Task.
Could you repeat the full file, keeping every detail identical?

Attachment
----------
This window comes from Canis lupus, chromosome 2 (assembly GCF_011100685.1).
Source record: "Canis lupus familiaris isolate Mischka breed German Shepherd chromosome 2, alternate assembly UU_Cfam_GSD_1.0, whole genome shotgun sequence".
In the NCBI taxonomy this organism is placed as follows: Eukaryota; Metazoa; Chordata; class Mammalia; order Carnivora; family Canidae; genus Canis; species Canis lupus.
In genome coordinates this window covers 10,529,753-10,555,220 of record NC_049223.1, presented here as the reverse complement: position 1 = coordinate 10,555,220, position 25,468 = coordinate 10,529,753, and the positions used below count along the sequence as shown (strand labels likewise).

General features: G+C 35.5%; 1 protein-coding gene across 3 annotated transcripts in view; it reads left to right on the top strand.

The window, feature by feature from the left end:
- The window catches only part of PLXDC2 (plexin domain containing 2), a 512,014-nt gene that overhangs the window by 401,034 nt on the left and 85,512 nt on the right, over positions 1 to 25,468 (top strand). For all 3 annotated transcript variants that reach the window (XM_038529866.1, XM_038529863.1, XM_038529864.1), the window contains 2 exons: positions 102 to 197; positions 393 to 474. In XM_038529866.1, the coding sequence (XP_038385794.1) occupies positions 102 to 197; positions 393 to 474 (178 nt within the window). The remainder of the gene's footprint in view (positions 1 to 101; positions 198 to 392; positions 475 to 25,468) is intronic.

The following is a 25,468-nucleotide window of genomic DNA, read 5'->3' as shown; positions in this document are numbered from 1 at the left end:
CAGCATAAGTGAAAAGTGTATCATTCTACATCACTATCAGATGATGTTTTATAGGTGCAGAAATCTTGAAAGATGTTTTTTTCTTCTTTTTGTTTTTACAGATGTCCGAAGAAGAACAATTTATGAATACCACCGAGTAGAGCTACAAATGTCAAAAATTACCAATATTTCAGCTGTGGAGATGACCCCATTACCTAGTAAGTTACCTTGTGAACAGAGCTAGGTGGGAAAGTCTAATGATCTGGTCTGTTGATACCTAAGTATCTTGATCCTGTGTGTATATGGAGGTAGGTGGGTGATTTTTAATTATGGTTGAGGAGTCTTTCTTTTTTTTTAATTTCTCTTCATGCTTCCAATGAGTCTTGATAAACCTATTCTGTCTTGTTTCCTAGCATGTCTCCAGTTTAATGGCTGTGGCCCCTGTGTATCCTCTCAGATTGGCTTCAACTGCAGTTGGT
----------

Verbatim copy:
This window comes from Canis lupus, chromosome 2 (assembly GCF_011100685.1).
Source record: "Canis lupus familiaris isolate Mischka breed German Shepherd chromosome 2, alternate assembly UU_Cfam_GSD_1.0, whole genome shotgun sequence".
In the NCBI taxonomy this organism is placed as follows: Eukaryota; Metazoa; Chordata; class Mammalia; order Carnivora; family Canidae; genus Canis; species Canis lupus.
In genome coordinates this window covers 10,529,753-10,555,220 of record NC_049223.1, presented here as the reverse complement: position 1 = coordinate 10,555,220, position 25,468 = coordinate 10,529,753, and the positions used below count along the sequence as shown (strand labels likewise).

General features: G+C 35.5%; 1 protein-coding gene across 3 annotated transcripts in view; it reads left to right on the top strand.

The window, feature by feature from the left end:
- The window catches only part of PLXDC2 (plexin domain containing 2), a 512,014-nt gene that overhangs the window by 401,034 nt on the left and 85,512 nt on the right, over positions 1 to 25,468 (top strand). For all 3 annotated transcript variants that reach the window (XM_038529866.1, XM_038529863.1, XM_038529864.1), the window contains 2 exons: positions 102 to 197; positions 393 to 474. In XM_038529866.1, the coding sequence (XP_038385794.1) occupies positions 102 to 197; positions 393 to 474 (178 nt within the window). The remainder of the gene's footprint in view (positions 1 to 101; positions 198 to 392; positions 475 to 25,468) is intronic.

The following is a 25,468-nucleotide window of genomic DNA, read 5'->3' as shown; positions in this document are numbered from 1 at the left end:
CAGCATAAGTGAAAAGTGTATCATTCTACATCACTATCAGATGATGTTTTATAGGTGCAGAAATCTTGAAAGATGTTTTTTTCTTCTTTTTGTTTTTACAGATGTCCGAAGAAGAACAATTTATGAATACCACCGAGTAGAGCTACAAATGTCAAAAATTACCAATATTTCAGCTGTGGAGATGACCCCATTACCTAGTAAGTTACCTTGTGAACAGAGCTAGGTGGGAAAGTCTAATGATCTGGTCTGTTGATACCTAAGTATCTTGATCCTGTGTGTATATGGAGGTAGGTGGGTGATTTTTAATTATGGTTGAGGAGTCTTTCTTTTTTTTTAATTTCTCTTCATGCTTCCAATGAGTCTTGATAAACCTATTCTGTCTTGTTTCCTAGCATGTCTCCAGTTTAATGGCTGTGGCCCCTGTGTATCCTCTCAGATTGGCTTCAACTGCAGTTGGT